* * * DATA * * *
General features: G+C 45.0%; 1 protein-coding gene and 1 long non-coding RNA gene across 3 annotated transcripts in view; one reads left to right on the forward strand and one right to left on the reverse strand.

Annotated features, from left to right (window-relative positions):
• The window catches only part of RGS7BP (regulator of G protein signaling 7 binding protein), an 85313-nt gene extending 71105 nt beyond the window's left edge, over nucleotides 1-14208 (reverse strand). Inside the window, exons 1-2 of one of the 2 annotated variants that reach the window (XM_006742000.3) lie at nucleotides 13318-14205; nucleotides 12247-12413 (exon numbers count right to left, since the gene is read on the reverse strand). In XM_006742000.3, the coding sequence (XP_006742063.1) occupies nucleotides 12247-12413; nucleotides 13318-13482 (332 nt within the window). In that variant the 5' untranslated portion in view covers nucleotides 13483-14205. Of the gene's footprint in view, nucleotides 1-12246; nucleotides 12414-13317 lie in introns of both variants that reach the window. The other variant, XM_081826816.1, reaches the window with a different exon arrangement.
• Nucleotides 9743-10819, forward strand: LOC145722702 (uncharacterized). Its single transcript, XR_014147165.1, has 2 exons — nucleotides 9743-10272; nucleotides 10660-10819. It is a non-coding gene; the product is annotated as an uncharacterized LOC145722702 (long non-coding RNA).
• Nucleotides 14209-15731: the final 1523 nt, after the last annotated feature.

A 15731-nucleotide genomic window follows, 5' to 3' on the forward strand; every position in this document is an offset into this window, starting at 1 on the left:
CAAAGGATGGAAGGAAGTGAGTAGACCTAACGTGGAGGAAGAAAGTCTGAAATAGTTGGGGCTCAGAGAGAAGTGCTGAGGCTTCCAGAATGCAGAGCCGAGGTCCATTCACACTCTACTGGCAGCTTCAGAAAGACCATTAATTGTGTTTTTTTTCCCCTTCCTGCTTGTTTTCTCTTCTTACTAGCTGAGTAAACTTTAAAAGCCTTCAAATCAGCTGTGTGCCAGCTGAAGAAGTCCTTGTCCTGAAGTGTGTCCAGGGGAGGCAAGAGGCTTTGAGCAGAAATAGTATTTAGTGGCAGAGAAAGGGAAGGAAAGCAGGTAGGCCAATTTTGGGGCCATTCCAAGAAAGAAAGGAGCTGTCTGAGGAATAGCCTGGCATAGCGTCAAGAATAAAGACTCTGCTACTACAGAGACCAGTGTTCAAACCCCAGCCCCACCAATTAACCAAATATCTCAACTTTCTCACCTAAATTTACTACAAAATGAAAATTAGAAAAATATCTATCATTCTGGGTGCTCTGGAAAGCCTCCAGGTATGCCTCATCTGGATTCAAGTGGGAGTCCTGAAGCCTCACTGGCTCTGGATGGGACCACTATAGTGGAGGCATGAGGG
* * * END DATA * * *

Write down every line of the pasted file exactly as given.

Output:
General features: G+C 45.0%; 1 protein-coding gene and 1 long non-coding RNA gene across 3 annotated transcripts in view; one reads left to right on the forward strand and one right to left on the reverse strand.

Annotated features, from left to right (window-relative positions):
• The window catches only part of RGS7BP (regulator of G protein signaling 7 binding protein), an 85313-nt gene extending 71105 nt beyond the window's left edge, over nucleotides 1-14208 (reverse strand). Inside the window, exons 1-2 of one of the 2 annotated variants that reach the window (XM_006742000.3) lie at nucleotides 13318-14205; nucleotides 12247-12413 (exon numbers count right to left, since the gene is read on the reverse strand). In XM_006742000.3, the coding sequence (XP_006742063.1) occupies nucleotides 12247-12413; nucleotides 13318-13482 (332 nt within the window). In that variant the 5' untranslated portion in view covers nucleotides 13483-14205. Of the gene's footprint in view, nucleotides 1-12246; nucleotides 12414-13317 lie in introns of both variants that reach the window. The other variant, XM_081826816.1, reaches the window with a different exon arrangement.
• Nucleotides 9743-10819, forward strand: LOC145722702 (uncharacterized). Its single transcript, XR_014147165.1, has 2 exons — nucleotides 9743-10272; nucleotides 10660-10819. It is a non-coding gene; the product is annotated as an uncharacterized LOC145722702 (long non-coding RNA).
• Nucleotides 14209-15731: the final 1523 nt, after the last annotated feature.

A 15731-nucleotide genomic window follows, 5' to 3' on the forward strand; every position in this document is an offset into this window, starting at 1 on the left:
CAAAGGATGGAAGGAAGTGAGTAGACCTAACGTGGAGGAAGAAAGTCTGAAATAGTTGGGGCTCAGAGAGAAGTGCTGAGGCTTCCAGAATGCAGAGCCGAGGTCCATTCACACTCTACTGGCAGCTTCAGAAAGACCATTAATTGTGTTTTTTTTCCCCTTCCTGCTTGTTTTCTCTTCTTACTAGCTGAGTAAACTTTAAAAGCCTTCAAATCAGCTGTGTGCCAGCTGAAGAAGTCCTTGTCCTGAAGTGTGTCCAGGGGAGGCAAGAGGCTTTGAGCAGAAATAGTATTTAGTGGCAGAGAAAGGGAAGGAAAGCAGGTAGGCCAATTTTGGGGCCATTCCAAGAAAGAAAGGAGCTGTCTGAGGAATAGCCTGGCATAGCGTCAAGAATAAAGACTCTGCTACTACAGAGACCAGTGTTCAAACCCCAGCCCCACCAATTAACCAAATATCTCAACTTTCTCACCTAAATTTACTACAAAATGAAAATTAGAAAAATATCTATCATTCTGGGTGCTCTGGAAAGCCTCCAGGTATGCCTCATCTGGATTCAAGTGGGAGTCCTGAAGCCTCACTGGCTCTGGATGGGACCACTATAGTGGAGGCATGAGGG